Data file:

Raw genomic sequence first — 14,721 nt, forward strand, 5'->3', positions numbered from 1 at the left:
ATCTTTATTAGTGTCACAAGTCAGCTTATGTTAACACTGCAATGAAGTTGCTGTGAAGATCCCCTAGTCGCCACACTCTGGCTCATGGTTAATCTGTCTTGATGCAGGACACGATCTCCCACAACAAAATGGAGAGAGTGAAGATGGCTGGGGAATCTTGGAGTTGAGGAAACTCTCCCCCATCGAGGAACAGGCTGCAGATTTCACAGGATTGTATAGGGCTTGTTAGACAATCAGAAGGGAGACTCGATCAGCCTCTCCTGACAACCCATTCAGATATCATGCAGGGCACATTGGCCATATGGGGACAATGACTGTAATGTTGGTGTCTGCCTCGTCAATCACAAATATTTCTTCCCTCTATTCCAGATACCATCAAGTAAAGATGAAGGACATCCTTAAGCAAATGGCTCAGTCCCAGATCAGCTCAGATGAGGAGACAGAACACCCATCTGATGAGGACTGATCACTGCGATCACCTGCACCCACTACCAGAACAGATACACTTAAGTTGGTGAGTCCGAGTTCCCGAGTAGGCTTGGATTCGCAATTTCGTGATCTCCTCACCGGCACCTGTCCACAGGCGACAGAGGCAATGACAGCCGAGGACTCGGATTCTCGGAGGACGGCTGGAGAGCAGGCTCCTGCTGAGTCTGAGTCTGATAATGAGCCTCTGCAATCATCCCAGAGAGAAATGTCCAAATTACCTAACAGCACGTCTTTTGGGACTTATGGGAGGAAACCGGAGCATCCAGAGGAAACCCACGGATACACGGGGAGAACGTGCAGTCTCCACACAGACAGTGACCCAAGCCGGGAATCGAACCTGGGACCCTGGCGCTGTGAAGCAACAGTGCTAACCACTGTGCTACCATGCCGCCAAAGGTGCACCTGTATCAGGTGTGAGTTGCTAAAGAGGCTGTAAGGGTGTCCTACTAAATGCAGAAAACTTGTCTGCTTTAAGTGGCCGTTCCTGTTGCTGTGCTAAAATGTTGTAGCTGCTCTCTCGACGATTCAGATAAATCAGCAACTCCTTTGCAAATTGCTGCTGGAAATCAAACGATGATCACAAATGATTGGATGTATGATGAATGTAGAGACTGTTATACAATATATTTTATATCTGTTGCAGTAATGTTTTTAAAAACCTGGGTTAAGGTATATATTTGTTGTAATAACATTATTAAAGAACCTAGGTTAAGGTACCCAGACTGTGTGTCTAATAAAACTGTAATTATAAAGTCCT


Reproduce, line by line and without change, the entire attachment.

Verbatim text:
Raw genomic sequence first — 14,721 nt, forward strand, 5'->3', positions numbered from 1 at the left:
ATCTTTATTAGTGTCACAAGTCAGCTTATGTTAACACTGCAATGAAGTTGCTGTGAAGATCCCCTAGTCGCCACACTCTGGCTCATGGTTAATCTGTCTTGATGCAGGACACGATCTCCCACAACAAAATGGAGAGAGTGAAGATGGCTGGGGAATCTTGGAGTTGAGGAAACTCTCCCCCATCGAGGAACAGGCTGCAGATTTCACAGGATTGTATAGGGCTTGTTAGACAATCAGAAGGGAGACTCGATCAGCCTCTCCTGACAACCCATTCAGATATCATGCAGGGCACATTGGCCATATGGGGACAATGACTGTAATGTTGGTGTCTGCCTCGTCAATCACAAATATTTCTTCCCTCTATTCCAGATACCATCAAGTAAAGATGAAGGACATCCTTAAGCAAATGGCTCAGTCCCAGATCAGCTCAGATGAGGAGACAGAACACCCATCTGATGAGGACTGATCACTGCGATCACCTGCACCCACTACCAGAACAGATACACTTAAGTTGGTGAGTCCGAGTTCCCGAGTAGGCTTGGATTCGCAATTTCGTGATCTCCTCACCGGCACCTGTCCACAGGCGACAGAGGCAATGACAGCCGAGGACTCGGATTCTCGGAGGACGGCTGGAGAGCAGGCTCCTGCTGAGTCTGAGTCTGATAATGAGCCTCTGCAATCATCCCAGAGAGAAATGTCCAAATTACCTAACAGCACGTCTTTTGGGACTTATGGGAGGAAACCGGAGCATCCAGAGGAAACCCACGGATACACGGGGAGAACGTGCAGTCTCCACACAGACAGTGACCCAAGCCGGGAATCGAACCTGGGACCCTGGCGCTGTGAAGCAACAGTGCTAACCACTGTGCTACCATGCCGCCAAAGGTGCACCTGTATCAGGTGTGAGTTGCTAAAGAGGCTGTAAGGGTGTCCTACTAAATGCAGAAAACTTGTCTGCTTTAAGTGGCCGTTCCTGTTGCTGTGCTAAAATGTTGTAGCTGCTCTCTCGACGATTCAGATAAATCAGCAACTCCTTTGCAAATTGCTGCTGGAAATCAAACGATGATCACAAATGATTGGATGTATGATGAATGTAGAGACTGTTATACAATATATTTTATATCTGTTGCAGTAATGTTTTTAAAAACCTGGGTTAAGGTATATATTTGTTGTAATAACATTATTAAAGAACCTAGGTTAAGGTACCCAGACTGTGTGTCTAATAAAACTGTAATTATAAAGTCCT